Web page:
better blocking

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better blocking

Postby grump43 » Fri Jun 10, 2005 3:51 pm

Try instead of using kung fu blocks when you do a technique use western boxing blocks (for exzample instead of doing- Forarm block then punch- do cover block then punch) . I have found this to be much much faster. Am I the only person that has thought of this? For me it works great!!! Please try this next time you spar and tell me if it doesn't work for you guys.
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Postby zipwolf » Sun Jun 12, 2005 9:22 am

Personally i dont find it so much. Ive used covering up recently, but i dont get on with it.
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Postby BaguaMonk » Sun Jun 19, 2005 2:53 pm

It depends on what your objective is. I would never block THEN punch with kuung fu style blocks. I would defend-counter attack at same time. Also alot of KF blocks are supposed to damage the incoming attack, not just "block" it. Sometimes its used to redirect it somewhere else where so you create an opening, hence being able to counter attack immediately/same time. If you have an obvious rhythim of blocking/attacking, then you will probably be beat. Sometimes just moving works well, and just using one hand to make sure you have control over it (trapping). But yes western style blocking is great. Just don't try it on some explosive, devastating, ,straight moving, fist.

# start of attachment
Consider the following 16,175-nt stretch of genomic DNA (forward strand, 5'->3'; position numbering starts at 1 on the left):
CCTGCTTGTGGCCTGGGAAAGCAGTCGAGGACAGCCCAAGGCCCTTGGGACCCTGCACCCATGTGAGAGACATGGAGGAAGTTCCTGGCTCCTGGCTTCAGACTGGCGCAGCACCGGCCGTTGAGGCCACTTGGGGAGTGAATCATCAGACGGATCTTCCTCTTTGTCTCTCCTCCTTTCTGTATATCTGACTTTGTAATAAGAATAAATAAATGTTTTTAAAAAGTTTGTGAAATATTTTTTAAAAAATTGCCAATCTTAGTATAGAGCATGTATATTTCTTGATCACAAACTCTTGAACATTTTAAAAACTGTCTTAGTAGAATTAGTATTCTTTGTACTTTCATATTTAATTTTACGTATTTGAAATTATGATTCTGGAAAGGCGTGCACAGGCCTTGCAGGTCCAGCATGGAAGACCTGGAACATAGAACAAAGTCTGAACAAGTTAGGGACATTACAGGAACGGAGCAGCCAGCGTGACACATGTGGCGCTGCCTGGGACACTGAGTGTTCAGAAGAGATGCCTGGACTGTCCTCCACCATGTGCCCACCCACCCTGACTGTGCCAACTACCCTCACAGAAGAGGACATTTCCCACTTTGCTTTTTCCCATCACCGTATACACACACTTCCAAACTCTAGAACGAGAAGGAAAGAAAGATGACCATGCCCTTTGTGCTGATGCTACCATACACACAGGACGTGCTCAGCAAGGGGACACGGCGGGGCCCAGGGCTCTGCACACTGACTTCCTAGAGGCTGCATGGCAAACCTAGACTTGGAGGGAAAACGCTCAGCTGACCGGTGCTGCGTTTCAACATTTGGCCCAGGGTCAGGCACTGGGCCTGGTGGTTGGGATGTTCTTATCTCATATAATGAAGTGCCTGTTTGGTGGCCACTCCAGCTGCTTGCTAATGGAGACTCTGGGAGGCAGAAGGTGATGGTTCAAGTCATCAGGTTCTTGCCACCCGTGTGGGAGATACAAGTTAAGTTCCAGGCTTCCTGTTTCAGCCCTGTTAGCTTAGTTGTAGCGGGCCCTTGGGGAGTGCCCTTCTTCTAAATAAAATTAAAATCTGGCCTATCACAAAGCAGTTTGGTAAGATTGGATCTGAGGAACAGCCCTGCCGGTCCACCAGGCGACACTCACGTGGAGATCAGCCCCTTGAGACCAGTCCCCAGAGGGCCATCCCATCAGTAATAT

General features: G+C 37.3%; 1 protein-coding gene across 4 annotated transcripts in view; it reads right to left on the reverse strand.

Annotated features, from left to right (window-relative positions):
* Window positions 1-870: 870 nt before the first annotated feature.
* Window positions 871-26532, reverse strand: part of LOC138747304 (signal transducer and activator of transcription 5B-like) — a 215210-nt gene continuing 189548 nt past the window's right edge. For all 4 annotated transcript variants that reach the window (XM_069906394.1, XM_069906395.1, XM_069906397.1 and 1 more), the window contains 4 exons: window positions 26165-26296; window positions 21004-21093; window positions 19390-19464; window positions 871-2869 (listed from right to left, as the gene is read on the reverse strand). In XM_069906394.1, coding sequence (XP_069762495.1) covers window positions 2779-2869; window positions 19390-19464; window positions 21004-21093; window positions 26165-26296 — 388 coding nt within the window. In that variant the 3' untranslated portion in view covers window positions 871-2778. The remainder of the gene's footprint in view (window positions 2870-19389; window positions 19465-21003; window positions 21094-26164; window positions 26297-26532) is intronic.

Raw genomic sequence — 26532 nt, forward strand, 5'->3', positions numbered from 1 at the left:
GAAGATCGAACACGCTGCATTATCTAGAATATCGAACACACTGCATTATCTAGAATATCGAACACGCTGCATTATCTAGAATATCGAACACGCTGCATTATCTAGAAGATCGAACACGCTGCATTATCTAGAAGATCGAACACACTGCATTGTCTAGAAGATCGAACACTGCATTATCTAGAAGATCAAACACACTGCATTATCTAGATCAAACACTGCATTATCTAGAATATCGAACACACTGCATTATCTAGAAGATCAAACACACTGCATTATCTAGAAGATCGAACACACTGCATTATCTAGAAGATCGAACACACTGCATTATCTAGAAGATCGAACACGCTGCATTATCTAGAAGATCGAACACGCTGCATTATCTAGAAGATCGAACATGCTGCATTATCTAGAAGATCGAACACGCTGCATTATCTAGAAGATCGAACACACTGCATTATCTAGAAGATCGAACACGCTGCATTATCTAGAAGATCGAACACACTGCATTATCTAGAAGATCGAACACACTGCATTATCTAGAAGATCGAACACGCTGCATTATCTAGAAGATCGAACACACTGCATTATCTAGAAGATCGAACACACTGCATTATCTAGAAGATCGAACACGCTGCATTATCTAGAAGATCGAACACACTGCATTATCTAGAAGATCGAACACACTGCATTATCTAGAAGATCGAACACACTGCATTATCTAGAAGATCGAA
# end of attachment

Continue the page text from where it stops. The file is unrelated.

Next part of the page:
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Postby darth_freak » Mon Jun 20, 2005 9:17 am

so...how do you practise the 1st fighting form?
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Postby No.6 » Mon Jun 20, 2005 9:55 am

I'm not a kung-fu practitioner, but have studied Tang Soo Do and Karate for some time in addition to western fencing. My experience and my instructors have led me to the following:

A block, if it's only a block, as you might train block-then-counter, is only a learning device.

If you're learning a foreign language, you don't start out by understanding a whole sentence at once, but by drilling word definitions, drilling grammar, and then working with simple sentences.

As you progress in the language it's assumed that you recognize the words and grammar and you start to get into fluency and making the language a natural part of you. The word and the grammar flow together and you make conversation.

It's the same thing in martial arts, or at least the ones I'm familiar with. First you learn to execute a block, or you learn to step aside, and you learn to punch. Then you learn to block and then punch or step and punch. Eventually you block and punch at the same time, or your block becomes your counter attack, or you step and counter together, or step and block (or trap) and counter, whatever's needed, not mechanically, but taking whatever your opponent offers you and replying to it.

In Western boxing it's the same thing. A slip is nice by itself, but a slip and cross is powerful. A slip with a covering block and counter-punch is added safety. If the cross is followed by a lead hand hook that's just natural. That's fluid, 'fluent' boxing.

The more time I spend in the martial arts, the more I'm convinced there's really only one art which we approach from different perspectives.
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Postby John Noonan » Mon Jun 20, 2005 2:01 pm

Yeah, MMA people follow the "use what works" train of thought.
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Postby No.6 » Mon Jun 20, 2005 8:44 pm

John Noonan wrote:Yeah, MMA people follow the "use what works" train of thought.


I think everyone wants to use what works, what has value. I differ in opinion from the established MMA thought in that I think traditional arts have the strongest and longest-running proven effectiveness.